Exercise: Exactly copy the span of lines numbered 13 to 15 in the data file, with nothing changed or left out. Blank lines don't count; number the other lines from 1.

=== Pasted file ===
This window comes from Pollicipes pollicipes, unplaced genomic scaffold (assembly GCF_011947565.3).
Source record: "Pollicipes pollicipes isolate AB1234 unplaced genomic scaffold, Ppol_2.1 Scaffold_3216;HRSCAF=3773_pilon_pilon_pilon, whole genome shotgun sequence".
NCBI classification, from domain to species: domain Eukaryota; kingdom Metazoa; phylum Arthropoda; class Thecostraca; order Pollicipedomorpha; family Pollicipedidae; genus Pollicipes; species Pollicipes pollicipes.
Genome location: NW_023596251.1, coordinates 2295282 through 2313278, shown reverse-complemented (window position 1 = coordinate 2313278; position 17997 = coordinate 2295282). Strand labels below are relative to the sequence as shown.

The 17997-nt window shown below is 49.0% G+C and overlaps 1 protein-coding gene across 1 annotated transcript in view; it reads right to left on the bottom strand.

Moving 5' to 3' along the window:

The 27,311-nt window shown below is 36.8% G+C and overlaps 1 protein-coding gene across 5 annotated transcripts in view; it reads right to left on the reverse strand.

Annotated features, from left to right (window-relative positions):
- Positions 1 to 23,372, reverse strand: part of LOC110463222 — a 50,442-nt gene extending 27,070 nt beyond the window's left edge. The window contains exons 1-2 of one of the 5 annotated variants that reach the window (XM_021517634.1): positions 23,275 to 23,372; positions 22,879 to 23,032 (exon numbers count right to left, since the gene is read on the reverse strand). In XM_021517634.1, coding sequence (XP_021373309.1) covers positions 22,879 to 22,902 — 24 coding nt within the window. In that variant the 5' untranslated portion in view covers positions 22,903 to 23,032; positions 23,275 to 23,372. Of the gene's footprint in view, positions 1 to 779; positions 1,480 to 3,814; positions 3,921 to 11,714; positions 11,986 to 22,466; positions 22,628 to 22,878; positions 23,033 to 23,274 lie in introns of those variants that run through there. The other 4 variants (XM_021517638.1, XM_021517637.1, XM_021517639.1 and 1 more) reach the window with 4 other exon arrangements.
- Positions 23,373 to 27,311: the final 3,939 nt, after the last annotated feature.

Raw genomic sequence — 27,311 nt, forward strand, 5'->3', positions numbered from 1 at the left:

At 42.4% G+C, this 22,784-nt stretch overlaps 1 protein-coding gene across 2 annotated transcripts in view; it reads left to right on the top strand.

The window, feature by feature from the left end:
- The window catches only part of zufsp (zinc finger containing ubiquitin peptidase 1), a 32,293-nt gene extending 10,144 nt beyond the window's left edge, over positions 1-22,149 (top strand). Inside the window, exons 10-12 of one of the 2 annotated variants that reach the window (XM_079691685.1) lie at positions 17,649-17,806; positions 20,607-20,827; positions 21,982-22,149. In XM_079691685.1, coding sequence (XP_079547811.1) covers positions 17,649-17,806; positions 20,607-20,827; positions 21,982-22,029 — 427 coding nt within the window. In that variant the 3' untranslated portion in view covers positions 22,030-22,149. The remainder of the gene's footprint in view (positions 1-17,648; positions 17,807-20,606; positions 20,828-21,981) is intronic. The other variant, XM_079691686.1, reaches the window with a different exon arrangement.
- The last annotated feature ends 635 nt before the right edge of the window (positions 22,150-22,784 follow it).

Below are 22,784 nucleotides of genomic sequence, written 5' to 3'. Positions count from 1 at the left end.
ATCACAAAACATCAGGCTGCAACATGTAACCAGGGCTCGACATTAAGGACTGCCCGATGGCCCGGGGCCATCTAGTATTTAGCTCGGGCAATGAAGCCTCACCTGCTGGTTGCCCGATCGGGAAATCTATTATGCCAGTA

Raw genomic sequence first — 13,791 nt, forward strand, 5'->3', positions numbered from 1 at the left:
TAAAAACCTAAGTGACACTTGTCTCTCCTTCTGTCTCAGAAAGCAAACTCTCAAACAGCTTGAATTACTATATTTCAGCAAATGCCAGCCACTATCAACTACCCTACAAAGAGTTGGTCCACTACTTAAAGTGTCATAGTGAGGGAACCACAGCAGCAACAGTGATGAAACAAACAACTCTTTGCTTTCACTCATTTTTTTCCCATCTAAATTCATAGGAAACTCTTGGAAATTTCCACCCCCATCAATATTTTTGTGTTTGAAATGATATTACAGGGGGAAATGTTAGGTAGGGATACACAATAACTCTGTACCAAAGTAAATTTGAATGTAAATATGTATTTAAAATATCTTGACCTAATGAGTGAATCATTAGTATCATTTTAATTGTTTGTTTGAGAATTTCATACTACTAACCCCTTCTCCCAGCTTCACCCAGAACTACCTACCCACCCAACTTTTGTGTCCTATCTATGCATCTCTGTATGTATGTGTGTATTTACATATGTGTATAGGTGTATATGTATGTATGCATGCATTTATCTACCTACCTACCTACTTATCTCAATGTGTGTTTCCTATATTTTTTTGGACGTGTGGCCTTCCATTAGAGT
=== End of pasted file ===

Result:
The window, feature by feature from the left end:
- The window catches only part of zufsp (zinc finger containing ubiquitin peptidase 1), a 32,293-nt gene extending 10,144 nt beyond the window's left edge, over positions 1-22,149 (top strand). Inside the window, exons 10-12 of one of the 2 annotated variants that reach the window (XM_079691685.1) lie at positions 17,649-17,806; positions 20,607-20,827; positions 21,982-22,149. In XM_079691685.1, coding sequence (XP_079547811.1) covers positions 17,649-17,806; positions 20,607-20,827; positions 21,982-22,029 — 427 coding nt within the window. In that variant the 3' untranslated portion in view covers positions 22,030-22,149. The remainder of the gene's footprint in view (positions 1-17,648; positions 17,807-20,606; positions 20,828-21,981) is intronic. The other variant, XM_079691686.1, reaches the window with a different exon arrangement.
- The last annotated feature ends 635 nt before the right edge of the window (positions 22,150-22,784 follow it).